Speed Kills

Recruiting is all about speed.

The faster you find that purple squirrel the happier every one is.

But be careful out there.

Speed kills.

Sometimes it feels like one of the biggest challenges in volume hiring is getting hiring managers to see the need for speed in the process. If you've recruited you can empathize. You source high and low with incredibly tight job specs, find a slate of candidates to offer and then watch as the process slows as more people get involved.

Yet the truth is going a little slower actually makes the entire process faster.

We call this buy-in

Once I found a golden candidate for a tough role: brought her in and everyone liked her. The director agreed she was great as he left to wing his way back home. Taking that as my cue I made a verbal offer to her that night (having like any good recruiter pre-closed her earlier) and before the weekend was up we'd hired her. Everything was cool.

Almost.

The director, located remotely, didn't agree with my call. He didn't feel like he'd given me the go ahead. We were in the midst of hiring literally hundreds of people and I thought he had. I wanted him to say yes and did my best to argue that when all was said and done he'd hired a very good person for his shop but the damage was done.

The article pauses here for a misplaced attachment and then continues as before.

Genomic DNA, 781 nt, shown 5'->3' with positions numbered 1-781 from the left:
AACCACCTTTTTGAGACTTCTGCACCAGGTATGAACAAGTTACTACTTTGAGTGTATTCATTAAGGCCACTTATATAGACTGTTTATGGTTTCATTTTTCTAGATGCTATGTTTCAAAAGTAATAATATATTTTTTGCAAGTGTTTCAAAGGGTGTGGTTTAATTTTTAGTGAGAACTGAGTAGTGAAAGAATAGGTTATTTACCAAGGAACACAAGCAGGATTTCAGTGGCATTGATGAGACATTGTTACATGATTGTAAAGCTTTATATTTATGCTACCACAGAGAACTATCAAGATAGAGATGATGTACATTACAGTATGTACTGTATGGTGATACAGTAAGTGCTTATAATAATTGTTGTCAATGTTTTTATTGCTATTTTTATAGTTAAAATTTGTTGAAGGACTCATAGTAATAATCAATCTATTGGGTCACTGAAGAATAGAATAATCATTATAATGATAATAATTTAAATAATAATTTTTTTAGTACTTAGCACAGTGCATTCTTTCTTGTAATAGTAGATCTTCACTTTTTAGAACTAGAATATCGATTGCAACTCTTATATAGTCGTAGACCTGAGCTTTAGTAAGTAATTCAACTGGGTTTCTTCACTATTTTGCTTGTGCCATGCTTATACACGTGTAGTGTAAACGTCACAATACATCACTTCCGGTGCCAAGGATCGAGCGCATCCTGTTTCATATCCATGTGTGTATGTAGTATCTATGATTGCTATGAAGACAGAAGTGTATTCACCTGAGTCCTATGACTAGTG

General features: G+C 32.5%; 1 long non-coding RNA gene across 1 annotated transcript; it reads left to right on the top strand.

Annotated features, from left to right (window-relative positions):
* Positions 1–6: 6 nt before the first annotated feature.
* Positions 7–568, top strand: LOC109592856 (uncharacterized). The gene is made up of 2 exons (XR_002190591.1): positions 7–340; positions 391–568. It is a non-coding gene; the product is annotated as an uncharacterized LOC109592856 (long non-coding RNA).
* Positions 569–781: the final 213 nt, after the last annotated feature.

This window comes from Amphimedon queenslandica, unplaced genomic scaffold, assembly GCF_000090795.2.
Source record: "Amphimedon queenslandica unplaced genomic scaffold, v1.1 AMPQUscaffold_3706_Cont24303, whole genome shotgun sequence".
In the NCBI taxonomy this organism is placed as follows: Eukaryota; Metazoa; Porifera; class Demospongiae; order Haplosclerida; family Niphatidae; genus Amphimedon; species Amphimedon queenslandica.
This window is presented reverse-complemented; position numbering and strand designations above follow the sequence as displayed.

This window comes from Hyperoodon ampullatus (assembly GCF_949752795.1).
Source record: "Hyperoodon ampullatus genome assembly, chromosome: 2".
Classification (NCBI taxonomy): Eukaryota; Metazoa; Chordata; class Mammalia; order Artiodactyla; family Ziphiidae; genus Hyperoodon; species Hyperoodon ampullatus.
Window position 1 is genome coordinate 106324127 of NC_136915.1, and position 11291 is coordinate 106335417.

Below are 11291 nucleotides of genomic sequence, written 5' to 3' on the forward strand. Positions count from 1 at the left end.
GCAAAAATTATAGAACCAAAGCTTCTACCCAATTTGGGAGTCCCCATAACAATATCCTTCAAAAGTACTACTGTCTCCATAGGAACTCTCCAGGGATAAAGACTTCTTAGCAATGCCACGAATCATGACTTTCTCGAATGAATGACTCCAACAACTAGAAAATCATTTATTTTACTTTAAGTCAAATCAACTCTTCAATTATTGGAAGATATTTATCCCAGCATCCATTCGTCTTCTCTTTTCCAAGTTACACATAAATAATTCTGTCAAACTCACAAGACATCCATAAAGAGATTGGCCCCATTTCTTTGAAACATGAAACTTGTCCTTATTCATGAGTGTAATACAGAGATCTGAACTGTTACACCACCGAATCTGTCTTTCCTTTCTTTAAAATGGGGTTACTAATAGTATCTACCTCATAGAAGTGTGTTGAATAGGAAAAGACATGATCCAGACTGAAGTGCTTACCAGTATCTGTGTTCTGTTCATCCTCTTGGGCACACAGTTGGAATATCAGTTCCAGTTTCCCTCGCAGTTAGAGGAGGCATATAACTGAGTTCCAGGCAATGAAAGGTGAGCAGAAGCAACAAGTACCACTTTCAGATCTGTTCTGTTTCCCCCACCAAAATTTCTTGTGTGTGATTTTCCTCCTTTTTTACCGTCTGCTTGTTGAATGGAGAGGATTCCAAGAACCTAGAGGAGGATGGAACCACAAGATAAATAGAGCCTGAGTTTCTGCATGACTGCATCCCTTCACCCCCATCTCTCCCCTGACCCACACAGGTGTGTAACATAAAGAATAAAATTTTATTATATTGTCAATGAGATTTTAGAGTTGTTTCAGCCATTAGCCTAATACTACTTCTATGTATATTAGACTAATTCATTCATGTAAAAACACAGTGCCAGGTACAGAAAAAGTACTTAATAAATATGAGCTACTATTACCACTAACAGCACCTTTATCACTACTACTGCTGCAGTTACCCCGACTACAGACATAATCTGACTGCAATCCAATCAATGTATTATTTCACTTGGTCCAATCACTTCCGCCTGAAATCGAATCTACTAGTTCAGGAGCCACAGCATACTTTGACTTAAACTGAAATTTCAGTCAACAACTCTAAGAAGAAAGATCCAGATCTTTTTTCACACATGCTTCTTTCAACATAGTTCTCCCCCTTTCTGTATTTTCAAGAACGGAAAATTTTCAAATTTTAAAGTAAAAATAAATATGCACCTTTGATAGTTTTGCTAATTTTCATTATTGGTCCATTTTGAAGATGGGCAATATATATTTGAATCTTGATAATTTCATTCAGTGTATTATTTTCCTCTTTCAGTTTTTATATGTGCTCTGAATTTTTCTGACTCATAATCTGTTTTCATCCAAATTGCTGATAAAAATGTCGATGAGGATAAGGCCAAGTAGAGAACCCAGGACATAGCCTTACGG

The trust he'd placed in me – the assumption that we were partnering to fill his needs – was shaken. It took me a long time to regain it. Because my need for speed trumped our need for teamwork.

In the heat of the moment we like to move fast, make decisions and keep going. That's good: its called action.

Yet its the trust of our clients – the feeling that we're in this together – that we really need to be successful long term. Cutting a step or two out of the process doesn't speed things up as much as you think – slowing down to build buy-in builds trust and with that speed.

Long term I managed to rebuild our relationship and the hire turned out to be just as awesome as we thought (don't you love it when that happens?) and was later even promoted.

But my desire to make things happen in a hurry hurt my status with a good client for some time.

Speed kills.

If you let it.

 

Advertisements

Leave a Reply

Fill in your details below or click an icon to log in:

WordPress.com Logo

You are commenting using your WordPress.com account. Log Out / Change )

Twitter picture

You are commenting using your Twitter account. Log Out / Change )

Facebook photo

You are commenting using your Facebook account. Log Out / Change )

Google+ photo

You are commenting using your Google+ account. Log Out / Change )

Connecting to %s